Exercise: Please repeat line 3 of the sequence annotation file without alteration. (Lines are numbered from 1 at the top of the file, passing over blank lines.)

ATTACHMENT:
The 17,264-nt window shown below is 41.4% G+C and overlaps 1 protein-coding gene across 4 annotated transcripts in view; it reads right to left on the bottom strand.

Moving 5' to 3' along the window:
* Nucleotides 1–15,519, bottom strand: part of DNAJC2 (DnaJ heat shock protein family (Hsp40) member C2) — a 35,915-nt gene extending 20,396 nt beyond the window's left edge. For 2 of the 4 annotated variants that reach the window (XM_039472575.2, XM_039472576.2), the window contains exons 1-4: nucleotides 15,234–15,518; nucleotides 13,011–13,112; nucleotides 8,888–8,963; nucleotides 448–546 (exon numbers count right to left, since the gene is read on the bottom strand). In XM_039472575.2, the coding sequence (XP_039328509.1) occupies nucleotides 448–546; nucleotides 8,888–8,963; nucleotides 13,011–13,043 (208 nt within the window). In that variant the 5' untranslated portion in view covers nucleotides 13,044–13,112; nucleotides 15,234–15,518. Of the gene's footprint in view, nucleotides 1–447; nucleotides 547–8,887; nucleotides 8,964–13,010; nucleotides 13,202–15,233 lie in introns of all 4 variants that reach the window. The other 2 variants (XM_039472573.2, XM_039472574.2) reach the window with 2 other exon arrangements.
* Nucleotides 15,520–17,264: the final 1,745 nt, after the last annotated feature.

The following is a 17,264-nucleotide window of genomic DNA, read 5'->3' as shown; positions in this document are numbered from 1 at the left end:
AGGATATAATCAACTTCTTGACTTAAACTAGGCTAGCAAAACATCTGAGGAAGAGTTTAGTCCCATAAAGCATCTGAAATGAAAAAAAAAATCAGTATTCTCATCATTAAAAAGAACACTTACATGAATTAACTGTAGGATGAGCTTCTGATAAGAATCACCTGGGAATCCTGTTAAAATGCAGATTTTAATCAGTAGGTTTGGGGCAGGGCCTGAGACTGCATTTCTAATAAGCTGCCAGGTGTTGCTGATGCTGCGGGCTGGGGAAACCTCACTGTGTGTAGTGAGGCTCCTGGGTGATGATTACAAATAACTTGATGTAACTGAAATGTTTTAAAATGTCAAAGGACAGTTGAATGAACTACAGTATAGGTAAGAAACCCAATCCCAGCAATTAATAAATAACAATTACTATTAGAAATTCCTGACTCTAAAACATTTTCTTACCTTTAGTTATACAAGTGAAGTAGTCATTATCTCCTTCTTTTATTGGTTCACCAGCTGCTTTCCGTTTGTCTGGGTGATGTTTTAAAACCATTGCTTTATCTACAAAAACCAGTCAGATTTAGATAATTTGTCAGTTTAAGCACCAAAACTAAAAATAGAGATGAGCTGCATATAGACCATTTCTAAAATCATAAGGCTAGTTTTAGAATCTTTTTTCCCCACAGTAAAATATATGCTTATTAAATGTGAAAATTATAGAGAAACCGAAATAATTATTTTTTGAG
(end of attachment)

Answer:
* Nucleotides 1–15,519, bottom strand: part of DNAJC2 (DnaJ heat shock protein family (Hsp40) member C2) — a 35,915-nt gene extending 20,396 nt beyond the window's left edge. For 2 of the 4 annotated variants that reach the window (XM_039472575.2, XM_039472576.2), the window contains exons 1-4: nucleotides 15,234–15,518; nucleotides 13,011–13,112; nucleotides 8,888–8,963; nucleotides 448–546 (exon numbers count right to left, since the gene is read on the bottom strand). In XM_039472575.2, the coding sequence (XP_039328509.1) occupies nucleotides 448–546; nucleotides 8,888–8,963; nucleotides 13,011–13,043 (208 nt within the window). In that variant the 5' untranslated portion in view covers nucleotides 13,044–13,112; nucleotides 15,234–15,518. Of the gene's footprint in view, nucleotides 1–447; nucleotides 547–8,887; nucleotides 8,964–13,010; nucleotides 13,202–15,233 lie in introns of all 4 variants that reach the window. The other 2 variants (XM_039472573.2, XM_039472574.2) reach the window with 2 other exon arrangements.